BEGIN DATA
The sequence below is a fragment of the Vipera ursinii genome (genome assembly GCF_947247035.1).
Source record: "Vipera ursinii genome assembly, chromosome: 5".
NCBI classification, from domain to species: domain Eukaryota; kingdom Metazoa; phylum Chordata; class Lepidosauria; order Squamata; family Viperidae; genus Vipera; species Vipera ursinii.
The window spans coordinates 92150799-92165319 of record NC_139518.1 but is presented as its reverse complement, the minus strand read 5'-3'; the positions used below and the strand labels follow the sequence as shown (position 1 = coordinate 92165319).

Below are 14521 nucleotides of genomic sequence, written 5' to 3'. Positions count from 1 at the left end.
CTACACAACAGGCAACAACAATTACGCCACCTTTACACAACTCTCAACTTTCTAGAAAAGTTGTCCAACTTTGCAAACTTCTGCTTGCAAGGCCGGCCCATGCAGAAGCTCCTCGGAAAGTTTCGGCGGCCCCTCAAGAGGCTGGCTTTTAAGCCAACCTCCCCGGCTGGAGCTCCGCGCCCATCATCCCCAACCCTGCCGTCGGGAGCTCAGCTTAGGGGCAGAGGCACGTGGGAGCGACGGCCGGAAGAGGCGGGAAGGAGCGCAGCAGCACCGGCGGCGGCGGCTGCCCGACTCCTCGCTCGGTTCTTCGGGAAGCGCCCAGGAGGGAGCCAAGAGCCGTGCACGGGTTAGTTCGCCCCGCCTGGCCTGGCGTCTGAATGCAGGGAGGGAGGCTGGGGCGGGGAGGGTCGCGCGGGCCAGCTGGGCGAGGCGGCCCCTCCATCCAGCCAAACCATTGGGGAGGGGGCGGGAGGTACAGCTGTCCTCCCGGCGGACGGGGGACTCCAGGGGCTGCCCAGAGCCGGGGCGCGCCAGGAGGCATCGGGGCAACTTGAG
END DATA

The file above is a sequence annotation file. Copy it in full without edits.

The sequence below is a fragment of the Vipera ursinii genome (genome assembly GCF_947247035.1).
Source record: "Vipera ursinii genome assembly, chromosome: 5".
NCBI classification, from domain to species: domain Eukaryota; kingdom Metazoa; phylum Chordata; class Lepidosauria; order Squamata; family Viperidae; genus Vipera; species Vipera ursinii.
The window spans coordinates 92150799-92165319 of record NC_139518.1 but is presented as its reverse complement, the minus strand read 5'-3'; the positions used below and the strand labels follow the sequence as shown (position 1 = coordinate 92165319).

Below are 14521 nucleotides of genomic sequence, written 5' to 3'. Positions count from 1 at the left end.
CTACACAACAGGCAACAACAATTACGCCACCTTTACACAACTCTCAACTTTCTAGAAAAGTTGTCCAACTTTGCAAACTTCTGCTTGCAAGGCCGGCCCATGCAGAAGCTCCTCGGAAAGTTTCGGCGGCCCCTCAAGAGGCTGGCTTTTAAGCCAACCTCCCCGGCTGGAGCTCCGCGCCCATCATCCCCAACCCTGCCGTCGGGAGCTCAGCTTAGGGGCAGAGGCACGTGGGAGCGACGGCCGGAAGAGGCGGGAAGGAGCGCAGCAGCACCGGCGGCGGCGGCTGCCCGACTCCTCGCTCGGTTCTTCGGGAAGCGCCCAGGAGGGAGCCAAGAGCCGTGCACGGGTTAGTTCGCCCCGCCTGGCCTGGCGTCTGAATGCAGGGAGGGAGGCTGGGGCGGGGAGGGTCGCGCGGGCCAGCTGGGCGAGGCGGCCCCTCCATCCAGCCAAACCATTGGGGAGGGGGCGGGAGGTACAGCTGTCCTCCCGGCGGACGGGGGACTCCAGGGGCTGCCCAGAGCCGGGGCGCGCCAGGAGGCATCGGGGCAACTTGAG